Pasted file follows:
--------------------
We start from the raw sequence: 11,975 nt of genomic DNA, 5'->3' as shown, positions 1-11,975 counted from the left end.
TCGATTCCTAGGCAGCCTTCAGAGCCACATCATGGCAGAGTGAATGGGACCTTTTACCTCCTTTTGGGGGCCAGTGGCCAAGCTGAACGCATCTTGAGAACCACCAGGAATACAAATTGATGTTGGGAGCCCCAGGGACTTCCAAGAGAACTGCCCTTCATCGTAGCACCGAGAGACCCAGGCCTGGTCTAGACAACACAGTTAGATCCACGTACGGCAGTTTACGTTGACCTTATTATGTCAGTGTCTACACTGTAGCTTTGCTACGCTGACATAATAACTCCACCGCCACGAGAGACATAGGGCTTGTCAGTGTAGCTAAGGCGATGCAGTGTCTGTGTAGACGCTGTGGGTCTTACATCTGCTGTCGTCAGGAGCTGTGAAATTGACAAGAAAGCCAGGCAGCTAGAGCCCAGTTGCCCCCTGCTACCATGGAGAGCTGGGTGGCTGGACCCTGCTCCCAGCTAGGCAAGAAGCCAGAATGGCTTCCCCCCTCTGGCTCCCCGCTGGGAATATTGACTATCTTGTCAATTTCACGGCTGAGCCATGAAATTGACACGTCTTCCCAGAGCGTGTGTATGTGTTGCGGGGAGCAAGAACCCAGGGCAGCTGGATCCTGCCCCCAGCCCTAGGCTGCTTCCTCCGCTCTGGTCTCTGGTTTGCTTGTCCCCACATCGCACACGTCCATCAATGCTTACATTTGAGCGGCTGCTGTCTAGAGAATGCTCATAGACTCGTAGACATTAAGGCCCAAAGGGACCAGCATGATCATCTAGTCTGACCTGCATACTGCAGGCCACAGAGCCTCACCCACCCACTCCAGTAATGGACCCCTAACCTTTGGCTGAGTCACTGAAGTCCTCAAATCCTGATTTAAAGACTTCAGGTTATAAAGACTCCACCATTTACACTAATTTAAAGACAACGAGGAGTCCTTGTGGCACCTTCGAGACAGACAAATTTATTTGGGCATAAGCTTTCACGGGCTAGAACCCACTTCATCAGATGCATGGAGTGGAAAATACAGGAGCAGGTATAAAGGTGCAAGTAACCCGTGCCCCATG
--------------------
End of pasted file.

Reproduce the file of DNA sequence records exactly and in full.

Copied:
We start from the raw sequence: 11,975 nt of genomic DNA, 5'->3' as shown, positions 1-11,975 counted from the left end.
TCGATTCCTAGGCAGCCTTCAGAGCCACATCATGGCAGAGTGAATGGGACCTTTTACCTCCTTTTGGGGGCCAGTGGCCAAGCTGAACGCATCTTGAGAACCACCAGGAATACAAATTGATGTTGGGAGCCCCAGGGACTTCCAAGAGAACTGCCCTTCATCGTAGCACCGAGAGACCCAGGCCTGGTCTAGACAACACAGTTAGATCCACGTACGGCAGTTTACGTTGACCTTATTATGTCAGTGTCTACACTGTAGCTTTGCTACGCTGACATAATAACTCCACCGCCACGAGAGACATAGGGCTTGTCAGTGTAGCTAAGGCGATGCAGTGTCTGTGTAGACGCTGTGGGTCTTACATCTGCTGTCGTCAGGAGCTGTGAAATTGACAAGAAAGCCAGGCAGCTAGAGCCCAGTTGCCCCCTGCTACCATGGAGAGCTGGGTGGCTGGACCCTGCTCCCAGCTAGGCAAGAAGCCAGAATGGCTTCCCCCCTCTGGCTCCCCGCTGGGAATATTGACTATCTTGTCAATTTCACGGCTGAGCCATGAAATTGACACGTCTTCCCAGAGCGTGTGTATGTGTTGCGGGGAGCAAGAACCCAGGGCAGCTGGATCCTGCCCCCAGCCCTAGGCTGCTTCCTCCGCTCTGGTCTCTGGTTTGCTTGTCCCCACATCGCACACGTCCATCAATGCTTACATTTGAGCGGCTGCTGTCTAGAGAATGCTCATAGACTCGTAGACATTAAGGCCCAAAGGGACCAGCATGATCATCTAGTCTGACCTGCATACTGCAGGCCACAGAGCCTCACCCACCCACTCCAGTAATGGACCCCTAACCTTTGGCTGAGTCACTGAAGTCCTCAAATCCTGATTTAAAGACTTCAGGTTATAAAGACTCCACCATTTACACTAATTTAAAGACAACGAGGAGTCCTTGTGGCACCTTCGAGACAGACAAATTTATTTGGGCATAAGCTTTCACGGGCTAGAACCCACTTCATCAGATGCATGGAGTGGAAAATACAGGAGCAGGTATAAAGGTGCAAGTAACCCGTGCCCCATG